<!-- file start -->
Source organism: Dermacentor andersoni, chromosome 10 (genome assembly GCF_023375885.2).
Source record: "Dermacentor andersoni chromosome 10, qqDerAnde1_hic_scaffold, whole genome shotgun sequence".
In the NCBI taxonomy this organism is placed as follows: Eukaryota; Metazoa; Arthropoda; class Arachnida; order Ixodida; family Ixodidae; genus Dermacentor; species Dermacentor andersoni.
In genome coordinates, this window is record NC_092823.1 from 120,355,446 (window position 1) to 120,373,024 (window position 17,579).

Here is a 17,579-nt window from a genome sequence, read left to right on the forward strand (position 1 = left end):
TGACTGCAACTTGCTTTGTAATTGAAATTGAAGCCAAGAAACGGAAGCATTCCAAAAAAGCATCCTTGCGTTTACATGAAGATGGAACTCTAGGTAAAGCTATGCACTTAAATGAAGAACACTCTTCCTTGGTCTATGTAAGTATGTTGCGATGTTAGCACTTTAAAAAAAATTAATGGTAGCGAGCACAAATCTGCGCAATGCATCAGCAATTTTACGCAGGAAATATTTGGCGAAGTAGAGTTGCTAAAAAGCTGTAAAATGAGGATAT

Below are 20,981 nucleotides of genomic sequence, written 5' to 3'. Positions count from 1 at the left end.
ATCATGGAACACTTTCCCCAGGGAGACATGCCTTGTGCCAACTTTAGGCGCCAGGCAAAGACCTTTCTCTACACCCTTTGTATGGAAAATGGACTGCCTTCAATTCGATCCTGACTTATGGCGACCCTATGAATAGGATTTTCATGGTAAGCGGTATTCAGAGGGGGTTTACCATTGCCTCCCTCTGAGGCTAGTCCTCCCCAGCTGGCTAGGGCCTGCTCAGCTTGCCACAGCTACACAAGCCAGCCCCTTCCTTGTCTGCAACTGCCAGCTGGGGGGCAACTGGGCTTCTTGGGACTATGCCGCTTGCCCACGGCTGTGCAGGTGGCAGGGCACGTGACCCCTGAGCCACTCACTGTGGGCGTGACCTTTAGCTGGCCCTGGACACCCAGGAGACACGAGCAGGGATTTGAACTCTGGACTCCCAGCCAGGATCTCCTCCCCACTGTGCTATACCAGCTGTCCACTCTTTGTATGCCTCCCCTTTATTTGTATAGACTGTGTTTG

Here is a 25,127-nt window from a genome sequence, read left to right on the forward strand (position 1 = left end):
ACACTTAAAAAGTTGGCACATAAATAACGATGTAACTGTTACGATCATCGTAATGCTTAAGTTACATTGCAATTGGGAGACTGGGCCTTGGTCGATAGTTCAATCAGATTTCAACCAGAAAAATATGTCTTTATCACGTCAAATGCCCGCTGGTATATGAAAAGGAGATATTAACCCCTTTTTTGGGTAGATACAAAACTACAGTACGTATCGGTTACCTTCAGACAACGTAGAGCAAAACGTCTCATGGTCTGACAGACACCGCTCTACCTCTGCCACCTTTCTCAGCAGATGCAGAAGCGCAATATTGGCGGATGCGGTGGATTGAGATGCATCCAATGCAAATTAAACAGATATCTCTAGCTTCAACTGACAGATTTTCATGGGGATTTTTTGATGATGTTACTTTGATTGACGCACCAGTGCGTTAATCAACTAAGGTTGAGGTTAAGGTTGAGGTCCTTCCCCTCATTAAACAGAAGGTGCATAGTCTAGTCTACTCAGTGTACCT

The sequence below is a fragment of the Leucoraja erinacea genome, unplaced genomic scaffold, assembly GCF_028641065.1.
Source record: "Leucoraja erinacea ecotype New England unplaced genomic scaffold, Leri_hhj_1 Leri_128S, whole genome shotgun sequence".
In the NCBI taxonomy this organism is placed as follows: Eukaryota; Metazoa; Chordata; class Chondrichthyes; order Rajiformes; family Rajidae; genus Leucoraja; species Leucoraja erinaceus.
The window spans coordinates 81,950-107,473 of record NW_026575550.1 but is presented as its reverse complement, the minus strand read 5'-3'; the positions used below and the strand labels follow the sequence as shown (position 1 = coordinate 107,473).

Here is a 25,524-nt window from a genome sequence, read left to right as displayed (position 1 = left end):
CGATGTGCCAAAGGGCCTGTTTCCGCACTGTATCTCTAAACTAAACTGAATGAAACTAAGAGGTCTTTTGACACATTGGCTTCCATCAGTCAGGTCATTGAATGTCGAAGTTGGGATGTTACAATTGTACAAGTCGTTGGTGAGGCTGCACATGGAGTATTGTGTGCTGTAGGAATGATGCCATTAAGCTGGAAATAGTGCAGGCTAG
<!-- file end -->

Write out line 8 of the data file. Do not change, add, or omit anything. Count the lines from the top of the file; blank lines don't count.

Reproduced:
ATCATGGAACACTTTCCCCAGGGAGACATGCCTTGTGCCAACTTTAGGCGCCAGGCAAAGACCTTTCTCTACACCCTTTGTATGGAAAATGGACTGCCTTCAATTCGATCCTGACTTATGGCGACCCTATGAATAGGATTTTCATGGTAAGCGGTATTCAGAGGGGGTTTACCATTGCCTCCCTCTGAGGCTAGTCCTCCCCAGCTGGCTAGGGCCTGCTCAGCTTGCCACAGCTACACAAGCCAGCCCCTTCCTTGTCTGCAACTGCCAGCTGGGGGGCAACTGGGCTTCTTGGGACTATGCCGCTTGCCCACGGCTGTGCAGGTGGCAGGGCACGTGACCCCTGAGCCACTCACTGTGGGCGTGACCTTTAGCTGGCCCTGGACACCCAGGAGACACGAGCAGGGATTTGAACTCTGGACTCCCAGCCAGGATCTCCTCCCCACTGTGCTATACCAGCTGTCCACTCTTTGTATGCCTCCCCTTTATTTGTATAGACTGTGTTTG